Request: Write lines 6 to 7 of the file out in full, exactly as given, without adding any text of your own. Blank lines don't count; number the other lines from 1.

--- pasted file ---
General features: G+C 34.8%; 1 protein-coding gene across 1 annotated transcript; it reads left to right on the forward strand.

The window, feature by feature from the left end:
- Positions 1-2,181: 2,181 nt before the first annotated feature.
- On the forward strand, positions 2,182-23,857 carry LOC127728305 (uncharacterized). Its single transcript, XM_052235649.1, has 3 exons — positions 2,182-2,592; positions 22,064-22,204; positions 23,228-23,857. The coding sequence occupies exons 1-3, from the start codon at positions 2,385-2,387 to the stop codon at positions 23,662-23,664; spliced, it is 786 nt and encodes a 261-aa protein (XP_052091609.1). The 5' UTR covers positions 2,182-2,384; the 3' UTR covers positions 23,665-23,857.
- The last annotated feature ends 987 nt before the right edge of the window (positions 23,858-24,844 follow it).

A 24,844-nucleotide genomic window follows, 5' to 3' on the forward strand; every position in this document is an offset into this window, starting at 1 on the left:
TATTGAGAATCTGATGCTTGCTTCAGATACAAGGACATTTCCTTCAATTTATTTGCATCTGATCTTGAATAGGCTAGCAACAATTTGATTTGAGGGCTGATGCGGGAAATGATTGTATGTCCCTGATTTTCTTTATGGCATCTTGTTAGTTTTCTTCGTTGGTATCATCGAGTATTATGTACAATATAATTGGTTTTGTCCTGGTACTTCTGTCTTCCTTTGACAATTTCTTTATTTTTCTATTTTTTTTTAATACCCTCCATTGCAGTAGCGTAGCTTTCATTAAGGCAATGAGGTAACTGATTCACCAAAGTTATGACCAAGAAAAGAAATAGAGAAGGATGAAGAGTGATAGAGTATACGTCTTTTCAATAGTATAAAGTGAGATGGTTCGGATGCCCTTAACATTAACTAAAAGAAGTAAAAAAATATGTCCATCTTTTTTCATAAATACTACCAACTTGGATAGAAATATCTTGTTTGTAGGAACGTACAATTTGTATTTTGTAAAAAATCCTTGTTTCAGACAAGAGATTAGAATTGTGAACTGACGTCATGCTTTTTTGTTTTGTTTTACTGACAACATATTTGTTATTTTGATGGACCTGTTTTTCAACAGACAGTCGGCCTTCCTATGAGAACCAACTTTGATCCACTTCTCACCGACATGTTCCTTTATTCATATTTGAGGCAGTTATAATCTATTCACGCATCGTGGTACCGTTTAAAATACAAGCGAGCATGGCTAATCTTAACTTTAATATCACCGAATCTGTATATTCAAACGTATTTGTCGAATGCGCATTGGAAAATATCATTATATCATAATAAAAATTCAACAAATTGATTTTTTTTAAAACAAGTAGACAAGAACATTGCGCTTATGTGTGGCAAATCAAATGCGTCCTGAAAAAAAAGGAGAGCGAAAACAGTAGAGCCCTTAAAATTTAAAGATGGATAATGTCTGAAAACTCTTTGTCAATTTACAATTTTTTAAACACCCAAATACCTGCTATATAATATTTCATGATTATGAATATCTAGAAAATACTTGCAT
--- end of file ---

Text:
A 24,844-nucleotide genomic window follows, 5' to 3' on the forward strand; every position in this document is an offset into this window, starting at 1 on the left:
TATTGAGAATCTGATGCTTGCTTCAGATACAAGGACATTTCCTTCAATTTATTTGCATCTGATCTTGAATAGGCTAGCAACAATTTGATTTGAGGGCTGATGCGGGAAATGATTGTATGTCCCTGATTTTCTTTATGGCATCTTGTTAGTTTTCTTCGTTGGTATCATCGAGTATTATGTACAATATAATTGGTTTTGTCCTGGTACTTCTGTCTTCCTTTGACAATTTCTTTATTTTTCTATTTTTTTTTAATACCCTCCATTGCAGTAGCGTAGCTTTCATTAAGGCAATGAGGTAACTGATTCACCAAAGTTATGACCAAGAAAAGAAATAGAGAAGGATGAAGAGTGATAGAGTATACGTCTTTTCAATAGTATAAAGTGAGATGGTTCGGATGCCCTTAACATTAACTAAAAGAAGTAAAAAAATATGTCCATCTTTTTTCATAAATACTACCAACTTGGATAGAAATATCTTGTTTGTAGGAACGTACAATTTGTATTTTGTAAAAAATCCTTGTTTCAGACAAGAGATTAGAATTGTGAACTGACGTCATGCTTTTTTGTTTTGTTTTACTGACAACATATTTGTTATTTTGATGGACCTGTTTTTCAACAGACAGTCGGCCTTCCTATGAGAACCAACTTTGATCCACTTCTCACCGACATGTTCCTTTATTCATATTTGAGGCAGTTATAATCTATTCACGCATCGTGGTACCGTTTAAAATACAAGCGAGCATGGCTAATCTTAACTTTAATATCACCGAATCTGTATATTCAAACGTATTTGTCGAATGCGCATTGGAAAATATCATTATATCATAATAAAAATTCAACAAATTGATTTTTTTTAAAACAAGTAGACAAGAACATTGCGCTTATGTGTGGCAAATCAAATGCGTCCTGAAAAAAAAGGAGAGCGAAAACAGTAGAGCCCTTAAAATTTAAAGATGGATAATGTCTGAAAACTCTTTGTCAATTTACAATTTTTTAAACACCCAAATACCTGCTATATAATATTTCATGATTATGAATATCTAGAAAATACTTGCAT